In the series of web portals and mobile apps being launched by the government to promote transparency and efficiency in the power sector, the MERIT (Merit Order Despatch of Electricity for Rejuvenation of Income and Transparency) portal/app has been the most recent addition. The portal has been developed by the Ministry of Power (MoP) in association with Power System Operation Corporation Limited (POSOCO) and the Central Electricity Authority (CEA), to manage and track the merit order despatch of power.
The portal/app displays a wide range of information related to the merit order including the all-India power demand and source-wise generation, the power procurement portfolio of each state, daily state-wise marginal costs of all power plants, daily plant-wise declared and scheduled energy summary for all states, source-wise power purchased, and power purchase costs for various states. It also gives reasons for deviation from the merit order such as “must run” conditions and transmission constraints.
Power Line takes a look at the key features and potential benefits of the portal…
As per the Electricity Act, 2003 and the National Tariff Policy, 2016, the procurement of power should be based on the merit order despatch principle. Further, the policy states that the merit order mechanism should be uniform across states. While most states claim to follow the merit order principle, it is not known whether they actually adhere to it. If not, what is the quantum of deviation from the merit order? In order to resolve these issues and facilitate renewable integration, a Merit Order Despatch Committee was formed in October 2016, with the chairperson of the CEA as its chairperson, and joint secretary of the MoP as its member secretary. The committee also had representatives from the Ministry of New and Renewable Energy, regulatory commissions, POSOCO and state load despatch centres (SLDCs).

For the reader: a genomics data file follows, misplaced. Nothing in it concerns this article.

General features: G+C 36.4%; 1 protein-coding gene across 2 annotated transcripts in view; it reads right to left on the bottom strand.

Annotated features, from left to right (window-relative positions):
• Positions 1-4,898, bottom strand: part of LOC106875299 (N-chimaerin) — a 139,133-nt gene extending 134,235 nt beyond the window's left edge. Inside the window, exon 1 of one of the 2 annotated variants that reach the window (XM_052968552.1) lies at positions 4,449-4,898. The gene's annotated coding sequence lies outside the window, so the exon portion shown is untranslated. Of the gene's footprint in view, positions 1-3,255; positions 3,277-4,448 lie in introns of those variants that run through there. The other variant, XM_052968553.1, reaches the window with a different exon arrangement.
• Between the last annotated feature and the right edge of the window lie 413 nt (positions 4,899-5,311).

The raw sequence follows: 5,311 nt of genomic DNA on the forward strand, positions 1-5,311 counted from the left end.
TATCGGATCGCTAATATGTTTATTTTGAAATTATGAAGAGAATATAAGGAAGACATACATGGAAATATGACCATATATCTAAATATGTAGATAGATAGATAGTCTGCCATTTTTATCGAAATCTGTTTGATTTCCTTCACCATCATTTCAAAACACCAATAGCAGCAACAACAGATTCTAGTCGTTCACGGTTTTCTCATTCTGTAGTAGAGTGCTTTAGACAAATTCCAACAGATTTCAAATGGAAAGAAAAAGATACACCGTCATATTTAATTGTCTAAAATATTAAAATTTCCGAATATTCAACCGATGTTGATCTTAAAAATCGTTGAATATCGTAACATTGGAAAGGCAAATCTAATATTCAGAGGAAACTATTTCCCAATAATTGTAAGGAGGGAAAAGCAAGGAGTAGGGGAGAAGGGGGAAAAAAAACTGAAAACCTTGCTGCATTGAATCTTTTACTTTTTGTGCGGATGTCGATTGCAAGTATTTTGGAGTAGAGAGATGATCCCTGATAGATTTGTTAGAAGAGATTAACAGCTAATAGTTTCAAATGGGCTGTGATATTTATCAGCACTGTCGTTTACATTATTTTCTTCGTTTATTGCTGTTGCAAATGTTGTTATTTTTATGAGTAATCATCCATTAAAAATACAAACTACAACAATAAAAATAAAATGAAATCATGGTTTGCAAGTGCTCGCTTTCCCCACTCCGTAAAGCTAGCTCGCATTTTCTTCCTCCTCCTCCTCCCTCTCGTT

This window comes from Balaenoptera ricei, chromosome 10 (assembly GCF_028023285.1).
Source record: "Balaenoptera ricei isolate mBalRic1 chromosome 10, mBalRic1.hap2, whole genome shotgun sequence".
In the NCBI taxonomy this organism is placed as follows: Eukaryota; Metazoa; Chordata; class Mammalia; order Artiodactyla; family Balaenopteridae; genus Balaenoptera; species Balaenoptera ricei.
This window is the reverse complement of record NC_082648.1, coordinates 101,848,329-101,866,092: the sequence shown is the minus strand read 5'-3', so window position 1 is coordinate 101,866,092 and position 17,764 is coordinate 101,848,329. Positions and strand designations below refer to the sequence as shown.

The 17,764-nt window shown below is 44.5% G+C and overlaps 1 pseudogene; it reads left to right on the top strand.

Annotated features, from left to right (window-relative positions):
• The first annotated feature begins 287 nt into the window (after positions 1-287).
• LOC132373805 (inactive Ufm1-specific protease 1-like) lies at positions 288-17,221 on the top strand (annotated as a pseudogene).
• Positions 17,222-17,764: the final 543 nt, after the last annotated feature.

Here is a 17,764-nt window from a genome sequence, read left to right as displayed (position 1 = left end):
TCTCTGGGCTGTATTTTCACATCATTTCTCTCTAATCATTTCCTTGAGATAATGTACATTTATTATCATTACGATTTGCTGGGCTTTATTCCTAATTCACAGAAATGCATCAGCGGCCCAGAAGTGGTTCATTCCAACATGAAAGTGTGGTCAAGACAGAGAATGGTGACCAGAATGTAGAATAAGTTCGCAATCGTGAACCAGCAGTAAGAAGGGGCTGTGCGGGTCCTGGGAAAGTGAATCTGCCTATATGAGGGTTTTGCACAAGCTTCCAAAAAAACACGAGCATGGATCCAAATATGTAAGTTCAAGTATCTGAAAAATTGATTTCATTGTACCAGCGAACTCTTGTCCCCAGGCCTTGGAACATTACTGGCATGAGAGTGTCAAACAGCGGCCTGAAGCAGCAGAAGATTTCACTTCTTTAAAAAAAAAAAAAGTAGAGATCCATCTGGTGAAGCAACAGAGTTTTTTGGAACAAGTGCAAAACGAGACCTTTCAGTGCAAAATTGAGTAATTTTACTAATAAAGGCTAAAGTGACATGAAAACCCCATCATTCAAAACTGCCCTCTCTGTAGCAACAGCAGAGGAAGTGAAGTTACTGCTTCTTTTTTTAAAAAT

One of the key recommendations of the committee was the development of a web portal on which merit order information of each state/discom should be made available, with the data being updated on a regular basis. After deliberations with the states, it was resolved in May 2017 that the states will share their merit order despatch data on a regular basis. Subsequently, the MERIT portal was launched on June 23, 2017, along with the weather portal for the power sector.
Some of the other recommendations of the committee pertaining to merit order operation were formulation of detailed guidelines/framework for the state electricity regulatory commissions (SERCs), preparation of merit order at state periphery on the basis of variable cost of generation along with transmission losses, and consideration of inter-state transmission charges only for short-term transactions while preparing the merit order stack.
The committee also suggested measures to ensure the must run status of renewables. To this end, it suggested a compensatory mechanism for the curtailment of renewable energy-based generation citing various reasons such as transmission constraints, grid security and low system demand. It also suggested that the provision of compensation for curtailment would be applicable only to stations giving day-ahead forecasts and schedules.